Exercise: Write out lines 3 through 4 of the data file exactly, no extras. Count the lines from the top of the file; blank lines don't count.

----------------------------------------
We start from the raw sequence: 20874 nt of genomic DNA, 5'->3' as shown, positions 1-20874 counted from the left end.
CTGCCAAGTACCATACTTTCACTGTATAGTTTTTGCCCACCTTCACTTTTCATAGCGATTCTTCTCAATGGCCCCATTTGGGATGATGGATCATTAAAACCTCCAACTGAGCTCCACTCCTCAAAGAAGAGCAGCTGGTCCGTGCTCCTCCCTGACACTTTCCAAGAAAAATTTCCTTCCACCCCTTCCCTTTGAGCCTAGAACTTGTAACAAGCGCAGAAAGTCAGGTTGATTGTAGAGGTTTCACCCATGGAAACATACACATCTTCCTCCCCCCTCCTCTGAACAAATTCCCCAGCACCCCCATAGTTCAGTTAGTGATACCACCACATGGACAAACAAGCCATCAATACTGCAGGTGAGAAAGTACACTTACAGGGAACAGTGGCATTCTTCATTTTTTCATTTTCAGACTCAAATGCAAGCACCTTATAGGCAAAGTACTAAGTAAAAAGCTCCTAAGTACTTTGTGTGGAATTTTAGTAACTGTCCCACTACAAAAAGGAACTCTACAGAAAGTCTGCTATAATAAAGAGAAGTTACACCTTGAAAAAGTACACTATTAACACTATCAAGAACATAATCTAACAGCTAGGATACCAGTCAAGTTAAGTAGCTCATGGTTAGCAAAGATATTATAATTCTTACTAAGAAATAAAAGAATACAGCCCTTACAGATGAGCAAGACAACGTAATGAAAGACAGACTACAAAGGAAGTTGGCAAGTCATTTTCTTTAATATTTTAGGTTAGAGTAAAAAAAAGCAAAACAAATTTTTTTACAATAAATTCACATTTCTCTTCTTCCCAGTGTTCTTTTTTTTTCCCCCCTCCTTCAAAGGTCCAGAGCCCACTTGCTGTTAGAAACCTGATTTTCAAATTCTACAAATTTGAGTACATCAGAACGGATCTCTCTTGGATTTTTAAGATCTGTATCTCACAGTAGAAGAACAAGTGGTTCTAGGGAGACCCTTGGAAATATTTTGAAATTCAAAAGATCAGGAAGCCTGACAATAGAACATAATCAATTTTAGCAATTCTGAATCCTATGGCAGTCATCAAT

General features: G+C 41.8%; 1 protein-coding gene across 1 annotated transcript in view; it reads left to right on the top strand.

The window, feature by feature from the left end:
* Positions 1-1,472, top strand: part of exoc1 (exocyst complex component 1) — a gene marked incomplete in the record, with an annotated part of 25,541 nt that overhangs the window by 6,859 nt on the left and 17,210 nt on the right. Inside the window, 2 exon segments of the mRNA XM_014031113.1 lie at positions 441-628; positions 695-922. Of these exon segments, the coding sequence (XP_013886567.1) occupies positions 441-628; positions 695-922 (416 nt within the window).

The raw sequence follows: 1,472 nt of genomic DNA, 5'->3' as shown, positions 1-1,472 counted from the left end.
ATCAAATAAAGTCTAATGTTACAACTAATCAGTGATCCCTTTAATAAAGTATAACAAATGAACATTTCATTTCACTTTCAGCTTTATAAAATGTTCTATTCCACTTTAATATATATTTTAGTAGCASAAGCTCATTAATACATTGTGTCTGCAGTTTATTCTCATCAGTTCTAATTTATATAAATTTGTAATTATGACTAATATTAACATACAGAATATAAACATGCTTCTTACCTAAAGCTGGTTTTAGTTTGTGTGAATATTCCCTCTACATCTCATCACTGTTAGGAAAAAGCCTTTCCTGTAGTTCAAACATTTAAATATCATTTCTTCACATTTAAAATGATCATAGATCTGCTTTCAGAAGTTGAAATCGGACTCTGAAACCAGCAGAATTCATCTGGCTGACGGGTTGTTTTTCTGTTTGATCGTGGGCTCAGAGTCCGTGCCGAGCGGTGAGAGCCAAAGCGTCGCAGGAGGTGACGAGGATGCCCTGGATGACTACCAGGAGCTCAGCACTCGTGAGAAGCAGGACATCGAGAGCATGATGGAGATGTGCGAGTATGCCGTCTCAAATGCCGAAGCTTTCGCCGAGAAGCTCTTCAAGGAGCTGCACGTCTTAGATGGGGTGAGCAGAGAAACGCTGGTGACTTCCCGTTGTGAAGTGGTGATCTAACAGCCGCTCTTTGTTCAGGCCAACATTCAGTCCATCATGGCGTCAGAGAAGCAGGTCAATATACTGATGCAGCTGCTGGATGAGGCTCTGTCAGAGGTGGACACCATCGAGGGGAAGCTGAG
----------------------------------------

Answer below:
General features: G+C 41.8%; 1 protein-coding gene across 1 annotated transcript in view; it reads left to right on the top strand.

The window, feature by feature from the left end: